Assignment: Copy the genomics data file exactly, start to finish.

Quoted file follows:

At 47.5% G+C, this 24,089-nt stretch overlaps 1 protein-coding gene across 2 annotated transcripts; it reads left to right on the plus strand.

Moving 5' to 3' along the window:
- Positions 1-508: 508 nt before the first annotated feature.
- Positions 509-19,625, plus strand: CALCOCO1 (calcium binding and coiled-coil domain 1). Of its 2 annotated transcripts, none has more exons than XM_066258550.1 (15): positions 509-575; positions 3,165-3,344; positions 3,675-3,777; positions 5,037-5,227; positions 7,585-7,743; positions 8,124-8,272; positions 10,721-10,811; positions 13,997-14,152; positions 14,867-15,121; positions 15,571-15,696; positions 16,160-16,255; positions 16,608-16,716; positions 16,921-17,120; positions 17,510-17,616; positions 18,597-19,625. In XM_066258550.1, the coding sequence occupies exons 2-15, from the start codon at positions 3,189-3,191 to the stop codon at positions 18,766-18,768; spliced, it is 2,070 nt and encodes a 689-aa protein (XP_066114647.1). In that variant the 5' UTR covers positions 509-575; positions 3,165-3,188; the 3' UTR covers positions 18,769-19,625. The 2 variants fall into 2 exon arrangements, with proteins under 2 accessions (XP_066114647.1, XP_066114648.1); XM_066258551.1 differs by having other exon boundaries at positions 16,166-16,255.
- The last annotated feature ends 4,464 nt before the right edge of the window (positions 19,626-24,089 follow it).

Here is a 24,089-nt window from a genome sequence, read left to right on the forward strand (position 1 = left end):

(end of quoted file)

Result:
At 47.5% G+C, this 24,089-nt stretch overlaps 1 protein-coding gene across 2 annotated transcripts; it reads left to right on the plus strand.

Moving 5' to 3' along the window:
- Positions 1-508: 508 nt before the first annotated feature.
- Positions 509-19,625, plus strand: CALCOCO1 (calcium binding and coiled-coil domain 1). Of its 2 annotated transcripts, none has more exons than XM_066258550.1 (15): positions 509-575; positions 3,165-3,344; positions 3,675-3,777; positions 5,037-5,227; positions 7,585-7,743; positions 8,124-8,272; positions 10,721-10,811; positions 13,997-14,152; positions 14,867-15,121; positions 15,571-15,696; positions 16,160-16,255; positions 16,608-16,716; positions 16,921-17,120; positions 17,510-17,616; positions 18,597-19,625. In XM_066258550.1, the coding sequence occupies exons 2-15, from the start codon at positions 3,189-3,191 to the stop codon at positions 18,766-18,768; spliced, it is 2,070 nt and encodes a 689-aa protein (XP_066114647.1). In that variant the 5' UTR covers positions 509-575; positions 3,165-3,188; the 3' UTR covers positions 18,769-19,625. The 2 variants fall into 2 exon arrangements, with proteins under 2 accessions (XP_066114647.1, XP_066114648.1); XM_066258551.1 differs by having other exon boundaries at positions 16,166-16,255.
- The last annotated feature ends 4,464 nt before the right edge of the window (positions 19,626-24,089 follow it).

Here is a 24,089-nt window from a genome sequence, read left to right on the forward strand (position 1 = left end):